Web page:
So anyway, the patient wandered  into the lair of a naturopath and was diagnosed with parasites.  Now mind you, the patient did not have symptoms that could be reasonably ascribed to parasites or worms, and, more importantly, had no risks for parasites or worms.  The industrialized West is reasonably free of worms and their brethren.  The naturopath did not do serology or blood work or even a simple stool study looking for the eggs of various worms.  It is how I, along with a history and physical looking for the pattern of disease that marks a parasite, come to a diagnosis. No, he or she (I do not remember the pronoun used at the time) proudly used electrodiagnosis.

Proudly.  As my patient related it to me, the naturopath, a graduate of Bastyr, (if there is an legitimate opportunity for a deliberate mispronunciation, it is with Bastyr) considered herself to be an expert in parasite treatment and diagnosis.

What is electrodiagnosis you ask?

There are many devices out there, so I do not know precisely which one the patient used.

My patient said they held an electrode in each hand, the naturopathic expert in parasitology twirled a dial, and told them that the reading indicated parasites. Really.  I am proud that I did not burst out laughing during the interview, as from my perspective it was a  ludicrous joke.  But, as I mentioned, not everyone knows what I do, and EEG’s and EKG’s can also diagnoses a variety of medical problems, so why not parasite infestation?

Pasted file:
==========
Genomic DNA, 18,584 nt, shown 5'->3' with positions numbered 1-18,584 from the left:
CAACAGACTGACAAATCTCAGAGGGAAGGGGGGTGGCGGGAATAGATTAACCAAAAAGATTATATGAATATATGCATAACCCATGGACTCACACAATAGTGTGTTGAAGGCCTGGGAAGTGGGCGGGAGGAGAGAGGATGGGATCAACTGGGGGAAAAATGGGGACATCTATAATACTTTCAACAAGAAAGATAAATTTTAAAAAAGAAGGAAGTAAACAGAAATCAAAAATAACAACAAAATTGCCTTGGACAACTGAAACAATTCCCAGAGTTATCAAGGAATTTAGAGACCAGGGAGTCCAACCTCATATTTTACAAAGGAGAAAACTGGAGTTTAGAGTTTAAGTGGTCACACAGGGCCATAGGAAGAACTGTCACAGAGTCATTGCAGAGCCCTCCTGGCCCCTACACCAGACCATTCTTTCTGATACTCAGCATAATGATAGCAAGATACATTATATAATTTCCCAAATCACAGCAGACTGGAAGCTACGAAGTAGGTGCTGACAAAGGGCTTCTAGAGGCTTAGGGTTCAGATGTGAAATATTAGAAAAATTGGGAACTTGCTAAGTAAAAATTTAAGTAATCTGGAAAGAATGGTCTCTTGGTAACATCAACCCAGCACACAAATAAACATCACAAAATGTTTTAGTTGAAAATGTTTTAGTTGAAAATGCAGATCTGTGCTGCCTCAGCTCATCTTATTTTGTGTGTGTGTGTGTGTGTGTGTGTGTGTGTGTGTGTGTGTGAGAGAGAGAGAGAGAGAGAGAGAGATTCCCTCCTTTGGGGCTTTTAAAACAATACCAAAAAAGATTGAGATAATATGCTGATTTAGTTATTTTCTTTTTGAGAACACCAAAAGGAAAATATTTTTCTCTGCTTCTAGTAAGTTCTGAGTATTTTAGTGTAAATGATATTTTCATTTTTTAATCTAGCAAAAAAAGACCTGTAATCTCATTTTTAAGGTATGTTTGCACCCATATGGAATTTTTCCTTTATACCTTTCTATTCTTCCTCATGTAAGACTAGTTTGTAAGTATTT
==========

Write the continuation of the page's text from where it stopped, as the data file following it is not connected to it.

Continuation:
Electrodiagnosis are said to measure disturbances in the body’s flow of “electro-magnetic energy” along “acupuncture meridians” but are expensive galvanometers that measure electrical resistance of the patient’s skin when touched by a probe. Two pseudosciences in one.  I have seen better.   It is sometimes called electroacupuncture according to Voll, or EAV, and was pulled out of Dr. Volls backside in the 1950’s.